It is difficult to find a reasoned voice when it comes to the Battlestar
and the people we call the 'Easterners'. They would call
themselves Japanese, Koreans and Russians, with a sprinkling of other
nationalities; and they would call their cause the 'Anti-Hegemony League'.
But eight hundred years ago this November, they lost that war, and
certain deeds that followed over the centuries cemented their image as
renegades, even traitors to Humanity.
But before we condemn them, we have to acknowledge their courage
-- attempting a crossing of almost twelve light-years with mid twenty-first
century technology. And, yes, we have to acknowledge their
humanity as well. It is difficult to authenticate primary
source material from that age. Much has been lost in wars and
disasters, and that which survives is often dozens of copies from the original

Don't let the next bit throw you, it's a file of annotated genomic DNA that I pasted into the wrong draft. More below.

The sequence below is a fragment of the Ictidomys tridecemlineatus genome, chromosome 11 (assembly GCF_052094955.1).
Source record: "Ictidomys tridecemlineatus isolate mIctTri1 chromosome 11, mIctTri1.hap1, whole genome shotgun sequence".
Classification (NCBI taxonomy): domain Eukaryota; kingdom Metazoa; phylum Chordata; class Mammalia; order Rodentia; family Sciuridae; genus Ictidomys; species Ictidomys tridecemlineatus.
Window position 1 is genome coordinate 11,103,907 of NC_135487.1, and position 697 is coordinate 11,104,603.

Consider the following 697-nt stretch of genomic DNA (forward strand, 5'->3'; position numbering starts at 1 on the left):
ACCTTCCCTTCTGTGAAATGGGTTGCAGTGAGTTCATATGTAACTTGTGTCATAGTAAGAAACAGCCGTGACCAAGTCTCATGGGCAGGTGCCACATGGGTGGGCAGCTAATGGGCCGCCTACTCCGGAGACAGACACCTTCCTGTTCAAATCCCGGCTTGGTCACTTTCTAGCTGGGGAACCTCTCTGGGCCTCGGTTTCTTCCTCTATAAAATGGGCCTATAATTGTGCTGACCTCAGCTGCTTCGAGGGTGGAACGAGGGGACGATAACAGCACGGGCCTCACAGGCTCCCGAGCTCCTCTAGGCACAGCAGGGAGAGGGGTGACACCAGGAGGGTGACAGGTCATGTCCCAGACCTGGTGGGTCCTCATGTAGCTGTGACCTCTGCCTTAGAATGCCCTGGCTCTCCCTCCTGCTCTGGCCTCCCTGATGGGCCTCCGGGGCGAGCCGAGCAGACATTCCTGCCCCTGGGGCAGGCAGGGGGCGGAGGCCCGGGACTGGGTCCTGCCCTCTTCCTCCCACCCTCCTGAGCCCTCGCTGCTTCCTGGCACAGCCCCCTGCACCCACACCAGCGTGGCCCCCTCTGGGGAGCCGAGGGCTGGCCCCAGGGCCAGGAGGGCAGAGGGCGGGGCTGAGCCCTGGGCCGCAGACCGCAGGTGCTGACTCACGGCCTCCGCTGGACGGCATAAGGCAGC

media. But from multiple sources, we can determine that when
faced with a choice, in fact with his duty, Admiral Narita chose to save his
people, and possibly all people from extinction.
It is important to understand how close to annihilation the human
race stood in the fall of 2052. The founders of the
Commonwealth had lived through it and understood it well enough to spend vast
sums to launch the Genesis and Exodus projects. Narita must
have understood it as well. After loading up the remaining
Russian nuclear stockpile, his final orders were to take the Battlestar
to Earth, raining nearly a thousand atomic bombs through
devastated defenses, and then crashing the nearly four million ton
Battlestar into the heart of North America. Instead,
despite clear acknowledgement of the original order, he choose to request
confirmation of that order fully one hour -- even taking into account light
delay -- after he had seen the League High Command's lunar bunker destroyed.
When no confirmation came from that molten crater, he turned the
Battlestar sunward and used those bombs instead to propel one thousand
desperate people on a century-long voyage to another star. We
may owe our very existence to that choice.
-- Prince Cleon Farrar, Into the Void, Copernicus
Journal of History, Volume 352, October 2852
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by Geir Lanesskog, All Rights Reserved